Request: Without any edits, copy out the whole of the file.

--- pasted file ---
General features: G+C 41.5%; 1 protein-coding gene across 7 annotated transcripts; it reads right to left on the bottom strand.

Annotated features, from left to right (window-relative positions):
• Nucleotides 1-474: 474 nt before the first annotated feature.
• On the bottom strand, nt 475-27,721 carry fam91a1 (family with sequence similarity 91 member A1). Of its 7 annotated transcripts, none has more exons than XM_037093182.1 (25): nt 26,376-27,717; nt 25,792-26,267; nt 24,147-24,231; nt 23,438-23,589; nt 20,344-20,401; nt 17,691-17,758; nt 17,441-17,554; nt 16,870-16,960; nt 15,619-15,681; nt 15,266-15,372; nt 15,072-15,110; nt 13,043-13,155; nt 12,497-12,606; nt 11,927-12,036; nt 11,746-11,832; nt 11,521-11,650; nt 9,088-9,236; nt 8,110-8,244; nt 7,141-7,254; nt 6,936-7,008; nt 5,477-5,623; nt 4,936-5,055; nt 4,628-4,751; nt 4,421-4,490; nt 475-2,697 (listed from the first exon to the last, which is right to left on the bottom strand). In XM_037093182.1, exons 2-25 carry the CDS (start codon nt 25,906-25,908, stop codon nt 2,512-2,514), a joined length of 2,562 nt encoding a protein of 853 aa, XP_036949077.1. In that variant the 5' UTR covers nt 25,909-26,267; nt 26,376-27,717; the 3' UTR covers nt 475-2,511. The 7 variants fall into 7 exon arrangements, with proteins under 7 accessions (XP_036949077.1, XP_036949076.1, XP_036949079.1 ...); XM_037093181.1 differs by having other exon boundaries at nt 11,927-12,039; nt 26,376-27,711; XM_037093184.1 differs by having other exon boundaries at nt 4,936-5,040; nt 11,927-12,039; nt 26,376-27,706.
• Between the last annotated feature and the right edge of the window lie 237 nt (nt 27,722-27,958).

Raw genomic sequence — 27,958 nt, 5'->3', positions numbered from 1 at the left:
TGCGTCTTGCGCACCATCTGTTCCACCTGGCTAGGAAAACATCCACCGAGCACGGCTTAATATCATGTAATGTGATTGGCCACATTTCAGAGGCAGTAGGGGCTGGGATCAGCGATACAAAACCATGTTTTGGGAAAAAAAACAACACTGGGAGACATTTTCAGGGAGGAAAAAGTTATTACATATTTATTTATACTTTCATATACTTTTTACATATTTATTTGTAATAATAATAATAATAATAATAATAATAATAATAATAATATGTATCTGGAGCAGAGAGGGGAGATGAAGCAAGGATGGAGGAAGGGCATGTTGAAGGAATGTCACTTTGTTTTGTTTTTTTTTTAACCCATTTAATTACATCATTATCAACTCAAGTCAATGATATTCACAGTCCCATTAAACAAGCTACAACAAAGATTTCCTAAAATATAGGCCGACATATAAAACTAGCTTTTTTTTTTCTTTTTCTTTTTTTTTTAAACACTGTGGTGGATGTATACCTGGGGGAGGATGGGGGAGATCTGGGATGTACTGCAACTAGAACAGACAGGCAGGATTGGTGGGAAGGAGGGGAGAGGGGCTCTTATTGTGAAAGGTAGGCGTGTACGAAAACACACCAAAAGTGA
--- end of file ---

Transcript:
General features: G+C 41.5%; 1 protein-coding gene across 7 annotated transcripts; it reads right to left on the bottom strand.

Annotated features, from left to right (window-relative positions):
• Nucleotides 1-474: 474 nt before the first annotated feature.
• On the bottom strand, nt 475-27,721 carry fam91a1 (family with sequence similarity 91 member A1). Of its 7 annotated transcripts, none has more exons than XM_037093182.1 (25): nt 26,376-27,717; nt 25,792-26,267; nt 24,147-24,231; nt 23,438-23,589; nt 20,344-20,401; nt 17,691-17,758; nt 17,441-17,554; nt 16,870-16,960; nt 15,619-15,681; nt 15,266-15,372; nt 15,072-15,110; nt 13,043-13,155; nt 12,497-12,606; nt 11,927-12,036; nt 11,746-11,832; nt 11,521-11,650; nt 9,088-9,236; nt 8,110-8,244; nt 7,141-7,254; nt 6,936-7,008; nt 5,477-5,623; nt 4,936-5,055; nt 4,628-4,751; nt 4,421-4,490; nt 475-2,697 (listed from the first exon to the last, which is right to left on the bottom strand). In XM_037093182.1, exons 2-25 carry the CDS (start codon nt 25,906-25,908, stop codon nt 2,512-2,514), a joined length of 2,562 nt encoding a protein of 853 aa, XP_036949077.1. In that variant the 5' UTR covers nt 25,909-26,267; nt 26,376-27,717; the 3' UTR covers nt 475-2,511. The 7 variants fall into 7 exon arrangements, with proteins under 7 accessions (XP_036949077.1, XP_036949076.1, XP_036949079.1 ...); XM_037093181.1 differs by having other exon boundaries at nt 11,927-12,039; nt 26,376-27,711; XM_037093184.1 differs by having other exon boundaries at nt 4,936-5,040; nt 11,927-12,039; nt 26,376-27,706.
• Between the last annotated feature and the right edge of the window lie 237 nt (nt 27,722-27,958).

Raw genomic sequence — 27,958 nt, 5'->3', positions numbered from 1 at the left:
TGCGTCTTGCGCACCATCTGTTCCACCTGGCTAGGAAAACATCCACCGAGCACGGCTTAATATCATGTAATGTGATTGGCCACATTTCAGAGGCAGTAGGGGCTGGGATCAGCGATACAAAACCATGTTTTGGGAAAAAAAACAACACTGGGAGACATTTTCAGGGAGGAAAAAGTTATTACATATTTATTTATACTTTCATATACTTTTTACATATTTATTTGTAATAATAATAATAATAATAATAATAATAATAATAATAATATGTATCTGGAGCAGAGAGGGGAGATGAAGCAAGGATGGAGGAAGGGCATGTTGAAGGAATGTCACTTTGTTTTGTTTTTTTTTTAACCCATTTAATTACATCATTATCAACTCAAGTCAATGATATTCACAGTCCCATTAAACAAGCTACAACAAAGATTTCCTAAAATATAGGCCGACATATAAAACTAGCTTTTTTTTTTCTTTTTCTTTTTTTTTTAAACACTGTGGTGGATGTATACCTGGGGGAGGATGGGGGAGATCTGGGATGTACTGCAACTAGAACAGACAGGCAGGATTGGTGGGAAGGAGGGGAGAGGGGCTCTTATTGTGAAAGGTAGGCGTGTACGAAAACACACCAAAAGTGA